With every task you do, is there something that your postdoc could learn from or contribute towards? For instance, if you’ve been invited to give a talk, do you need to be the one giving the talk or could your postdoc develop their communication skills by giving the talk for you?

“I give [my postdocs] the opportunity to meet industrial partners, clinicians, and to come to patient involvement groups with me. Anything that I go to, I try to always take one of my postdocs with me, so that they will learn the skills that I'm still learning as a PI... I think seeing how I foray into different fields, into different industries, into different sectors will also help them develop along that path, and will help them form their own networks with the same people that I do and beyond that.

Dr Raechelle D’Sa, Professor, School of Engineering, University of Liverpool.

In the video below Dr Richard Rainbow, Senior Lecturer in the Department of Cardiovascular and Metabolic Medicine at the University of Liverpool, discusses his experiences supporting postdocs to develop their skills:

Final considerations

Developing your postdoc’s skills isn’t about getting them to do your budgeting or supervision simply because you don’t want to. Postdocs are not there to be used under the pretence of career development. Instead, work together to identify skills they would like to develop and agree on ways in which they can do so.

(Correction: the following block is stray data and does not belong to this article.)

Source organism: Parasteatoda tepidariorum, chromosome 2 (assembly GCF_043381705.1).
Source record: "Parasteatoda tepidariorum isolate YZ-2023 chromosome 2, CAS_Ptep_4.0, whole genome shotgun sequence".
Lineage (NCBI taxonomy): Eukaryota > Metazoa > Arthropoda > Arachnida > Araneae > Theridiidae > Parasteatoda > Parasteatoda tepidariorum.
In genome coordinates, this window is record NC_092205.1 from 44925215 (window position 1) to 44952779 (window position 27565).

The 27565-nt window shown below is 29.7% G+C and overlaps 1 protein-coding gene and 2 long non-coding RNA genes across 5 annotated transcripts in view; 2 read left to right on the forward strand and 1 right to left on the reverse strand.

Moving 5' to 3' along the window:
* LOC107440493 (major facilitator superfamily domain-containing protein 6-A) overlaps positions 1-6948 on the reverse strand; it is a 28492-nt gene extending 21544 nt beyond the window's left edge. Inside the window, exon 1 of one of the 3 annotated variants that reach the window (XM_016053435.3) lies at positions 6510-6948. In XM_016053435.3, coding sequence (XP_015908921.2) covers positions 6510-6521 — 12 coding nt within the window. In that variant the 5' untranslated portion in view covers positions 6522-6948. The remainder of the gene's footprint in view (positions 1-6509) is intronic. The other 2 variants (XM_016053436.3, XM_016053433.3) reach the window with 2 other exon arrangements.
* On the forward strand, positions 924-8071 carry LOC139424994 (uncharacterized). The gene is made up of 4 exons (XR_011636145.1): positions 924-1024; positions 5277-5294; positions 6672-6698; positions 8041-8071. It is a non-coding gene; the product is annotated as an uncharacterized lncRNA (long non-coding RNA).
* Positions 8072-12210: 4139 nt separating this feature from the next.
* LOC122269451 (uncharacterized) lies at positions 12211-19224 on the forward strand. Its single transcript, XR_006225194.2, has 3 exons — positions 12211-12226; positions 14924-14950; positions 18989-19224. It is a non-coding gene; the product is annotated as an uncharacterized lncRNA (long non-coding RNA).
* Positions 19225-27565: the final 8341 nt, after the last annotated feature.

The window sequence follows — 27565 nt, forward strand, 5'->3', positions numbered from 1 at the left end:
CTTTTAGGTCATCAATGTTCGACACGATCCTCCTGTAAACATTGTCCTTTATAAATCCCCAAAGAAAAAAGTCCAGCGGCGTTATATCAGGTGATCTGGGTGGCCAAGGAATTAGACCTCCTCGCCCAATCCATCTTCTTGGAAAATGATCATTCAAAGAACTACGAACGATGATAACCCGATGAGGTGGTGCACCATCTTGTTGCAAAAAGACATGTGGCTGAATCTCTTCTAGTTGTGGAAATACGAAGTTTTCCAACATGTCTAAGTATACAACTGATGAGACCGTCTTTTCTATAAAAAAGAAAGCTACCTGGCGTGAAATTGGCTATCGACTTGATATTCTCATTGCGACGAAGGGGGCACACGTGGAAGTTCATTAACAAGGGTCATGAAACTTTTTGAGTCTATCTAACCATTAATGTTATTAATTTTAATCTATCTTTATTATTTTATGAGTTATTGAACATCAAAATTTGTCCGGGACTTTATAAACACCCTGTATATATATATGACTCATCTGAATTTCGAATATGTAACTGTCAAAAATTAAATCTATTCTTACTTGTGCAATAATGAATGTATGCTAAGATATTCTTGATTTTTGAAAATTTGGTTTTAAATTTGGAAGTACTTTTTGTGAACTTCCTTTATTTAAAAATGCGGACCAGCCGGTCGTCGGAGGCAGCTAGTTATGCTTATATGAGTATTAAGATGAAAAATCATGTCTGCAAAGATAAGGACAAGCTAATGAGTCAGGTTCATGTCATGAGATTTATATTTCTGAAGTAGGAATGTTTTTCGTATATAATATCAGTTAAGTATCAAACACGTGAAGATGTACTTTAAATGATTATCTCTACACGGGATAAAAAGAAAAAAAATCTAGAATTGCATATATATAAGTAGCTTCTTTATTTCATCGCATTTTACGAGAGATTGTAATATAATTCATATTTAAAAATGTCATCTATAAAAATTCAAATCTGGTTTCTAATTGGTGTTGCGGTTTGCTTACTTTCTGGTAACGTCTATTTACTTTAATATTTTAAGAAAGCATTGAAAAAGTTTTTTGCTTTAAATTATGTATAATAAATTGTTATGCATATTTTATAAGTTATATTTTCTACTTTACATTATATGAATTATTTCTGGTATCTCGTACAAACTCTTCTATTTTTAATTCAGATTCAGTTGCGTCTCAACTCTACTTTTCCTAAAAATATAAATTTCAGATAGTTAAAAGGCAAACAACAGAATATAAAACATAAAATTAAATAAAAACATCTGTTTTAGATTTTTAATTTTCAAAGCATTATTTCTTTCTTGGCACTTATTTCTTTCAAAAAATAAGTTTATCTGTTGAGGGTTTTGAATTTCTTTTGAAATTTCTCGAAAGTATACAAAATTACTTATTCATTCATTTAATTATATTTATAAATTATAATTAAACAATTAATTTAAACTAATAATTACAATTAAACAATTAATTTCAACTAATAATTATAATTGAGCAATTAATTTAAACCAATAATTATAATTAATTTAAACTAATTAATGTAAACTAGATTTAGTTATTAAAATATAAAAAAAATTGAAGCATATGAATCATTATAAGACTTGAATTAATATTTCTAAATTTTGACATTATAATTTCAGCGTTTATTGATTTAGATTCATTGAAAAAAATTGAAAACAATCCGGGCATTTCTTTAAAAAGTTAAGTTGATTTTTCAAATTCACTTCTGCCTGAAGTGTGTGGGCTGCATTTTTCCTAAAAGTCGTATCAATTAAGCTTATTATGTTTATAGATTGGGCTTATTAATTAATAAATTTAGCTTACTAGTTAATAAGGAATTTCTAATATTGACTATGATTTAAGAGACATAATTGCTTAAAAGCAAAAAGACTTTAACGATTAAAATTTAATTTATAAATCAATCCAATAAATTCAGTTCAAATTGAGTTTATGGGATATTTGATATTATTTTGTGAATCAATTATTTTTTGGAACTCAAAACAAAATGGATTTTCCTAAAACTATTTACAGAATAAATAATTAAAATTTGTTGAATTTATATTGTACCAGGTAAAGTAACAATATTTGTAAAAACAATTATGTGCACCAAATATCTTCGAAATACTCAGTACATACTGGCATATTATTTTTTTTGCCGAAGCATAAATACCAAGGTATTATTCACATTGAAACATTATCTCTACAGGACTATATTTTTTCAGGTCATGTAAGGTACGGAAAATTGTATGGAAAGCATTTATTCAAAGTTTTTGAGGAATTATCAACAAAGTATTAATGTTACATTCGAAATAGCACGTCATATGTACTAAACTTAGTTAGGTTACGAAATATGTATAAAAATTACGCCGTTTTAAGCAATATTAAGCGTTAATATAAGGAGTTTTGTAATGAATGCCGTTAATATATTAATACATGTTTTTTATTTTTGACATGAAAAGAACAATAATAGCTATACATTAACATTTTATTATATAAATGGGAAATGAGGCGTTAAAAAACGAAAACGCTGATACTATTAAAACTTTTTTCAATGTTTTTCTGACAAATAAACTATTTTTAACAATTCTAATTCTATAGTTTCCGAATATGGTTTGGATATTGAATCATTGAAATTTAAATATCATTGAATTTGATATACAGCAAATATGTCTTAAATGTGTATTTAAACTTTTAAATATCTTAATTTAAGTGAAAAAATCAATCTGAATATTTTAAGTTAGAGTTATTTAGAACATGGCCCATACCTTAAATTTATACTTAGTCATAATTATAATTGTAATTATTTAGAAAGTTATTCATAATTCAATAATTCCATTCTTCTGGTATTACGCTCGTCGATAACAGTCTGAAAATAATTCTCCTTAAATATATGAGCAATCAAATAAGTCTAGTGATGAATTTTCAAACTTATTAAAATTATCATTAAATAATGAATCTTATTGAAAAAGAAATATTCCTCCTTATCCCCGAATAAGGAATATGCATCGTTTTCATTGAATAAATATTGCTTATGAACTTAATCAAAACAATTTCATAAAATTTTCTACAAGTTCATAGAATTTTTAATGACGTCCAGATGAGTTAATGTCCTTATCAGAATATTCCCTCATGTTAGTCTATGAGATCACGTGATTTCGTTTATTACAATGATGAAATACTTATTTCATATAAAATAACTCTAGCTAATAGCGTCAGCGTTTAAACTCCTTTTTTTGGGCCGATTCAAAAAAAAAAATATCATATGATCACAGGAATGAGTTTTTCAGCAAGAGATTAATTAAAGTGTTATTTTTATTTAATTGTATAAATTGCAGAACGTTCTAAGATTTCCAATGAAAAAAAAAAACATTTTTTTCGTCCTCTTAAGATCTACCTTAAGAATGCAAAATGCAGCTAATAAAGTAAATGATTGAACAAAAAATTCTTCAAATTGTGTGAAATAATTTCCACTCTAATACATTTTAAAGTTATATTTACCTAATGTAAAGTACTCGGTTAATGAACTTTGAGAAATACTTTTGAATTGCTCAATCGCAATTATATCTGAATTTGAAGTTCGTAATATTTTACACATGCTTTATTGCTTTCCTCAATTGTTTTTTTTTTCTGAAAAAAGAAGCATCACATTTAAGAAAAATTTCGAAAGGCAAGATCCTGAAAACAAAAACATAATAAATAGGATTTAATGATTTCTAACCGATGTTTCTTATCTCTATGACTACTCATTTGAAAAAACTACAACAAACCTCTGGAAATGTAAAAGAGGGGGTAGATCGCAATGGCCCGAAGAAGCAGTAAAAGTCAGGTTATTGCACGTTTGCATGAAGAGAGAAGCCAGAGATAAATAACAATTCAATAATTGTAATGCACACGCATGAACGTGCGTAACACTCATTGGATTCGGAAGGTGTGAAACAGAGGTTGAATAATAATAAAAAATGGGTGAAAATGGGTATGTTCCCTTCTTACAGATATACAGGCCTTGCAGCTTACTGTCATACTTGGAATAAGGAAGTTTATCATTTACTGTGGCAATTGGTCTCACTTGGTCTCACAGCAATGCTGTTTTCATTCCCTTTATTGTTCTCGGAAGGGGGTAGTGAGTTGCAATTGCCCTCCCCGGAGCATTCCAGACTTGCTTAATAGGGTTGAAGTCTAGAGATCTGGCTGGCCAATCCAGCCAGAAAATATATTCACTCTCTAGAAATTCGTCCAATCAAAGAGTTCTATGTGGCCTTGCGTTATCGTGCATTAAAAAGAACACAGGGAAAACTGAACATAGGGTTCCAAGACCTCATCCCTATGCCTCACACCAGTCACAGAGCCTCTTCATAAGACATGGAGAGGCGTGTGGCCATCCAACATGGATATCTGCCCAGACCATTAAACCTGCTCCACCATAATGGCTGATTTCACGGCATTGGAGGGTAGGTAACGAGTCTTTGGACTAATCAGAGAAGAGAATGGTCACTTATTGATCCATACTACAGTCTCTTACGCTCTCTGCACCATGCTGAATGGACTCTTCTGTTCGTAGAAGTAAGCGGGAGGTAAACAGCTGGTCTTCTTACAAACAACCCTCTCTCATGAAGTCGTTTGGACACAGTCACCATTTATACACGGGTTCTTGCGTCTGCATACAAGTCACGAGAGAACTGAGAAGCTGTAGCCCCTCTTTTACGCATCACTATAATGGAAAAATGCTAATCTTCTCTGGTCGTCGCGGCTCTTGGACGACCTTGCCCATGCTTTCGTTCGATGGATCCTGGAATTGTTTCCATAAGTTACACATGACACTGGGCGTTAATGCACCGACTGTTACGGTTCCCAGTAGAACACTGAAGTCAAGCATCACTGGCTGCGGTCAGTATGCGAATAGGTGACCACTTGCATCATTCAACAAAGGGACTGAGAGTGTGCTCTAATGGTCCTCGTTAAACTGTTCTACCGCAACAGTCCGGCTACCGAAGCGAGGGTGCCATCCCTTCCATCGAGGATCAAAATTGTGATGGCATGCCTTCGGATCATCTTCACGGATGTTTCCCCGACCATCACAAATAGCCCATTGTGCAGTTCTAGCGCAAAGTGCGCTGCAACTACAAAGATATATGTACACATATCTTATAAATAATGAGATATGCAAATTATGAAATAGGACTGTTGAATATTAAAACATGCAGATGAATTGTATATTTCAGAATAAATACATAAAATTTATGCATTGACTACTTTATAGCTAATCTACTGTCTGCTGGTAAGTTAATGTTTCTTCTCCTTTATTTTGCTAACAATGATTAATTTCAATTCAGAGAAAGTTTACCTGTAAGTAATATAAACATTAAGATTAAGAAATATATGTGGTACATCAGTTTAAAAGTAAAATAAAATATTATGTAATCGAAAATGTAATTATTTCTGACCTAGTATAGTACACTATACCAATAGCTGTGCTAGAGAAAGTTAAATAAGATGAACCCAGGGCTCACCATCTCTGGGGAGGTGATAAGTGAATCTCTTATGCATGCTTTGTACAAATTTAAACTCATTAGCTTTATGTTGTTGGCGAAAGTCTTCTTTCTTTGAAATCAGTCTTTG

Build a working relationship where your postdoc feels confident to ask for (or turn down) development opportunities. For example, should they feel it a skill they’d like to develop, your postdoc managing the day-to-day budget of your research project can be very beneficial to both you and them, but only if they are supported by you and feel comfortable asking for help or saying no.

Supporting postdoc skills development doesn’t have to take time away from your research project and it can be beneficial for you both. Remember also that the Concordat to Support the Career Development of Researchers (to which most Higher Education institutions in the UK are signed up to) recommends that postdocs spend a minimum of 10 days of career development per year. How will your postdoc spend their 10 days this year?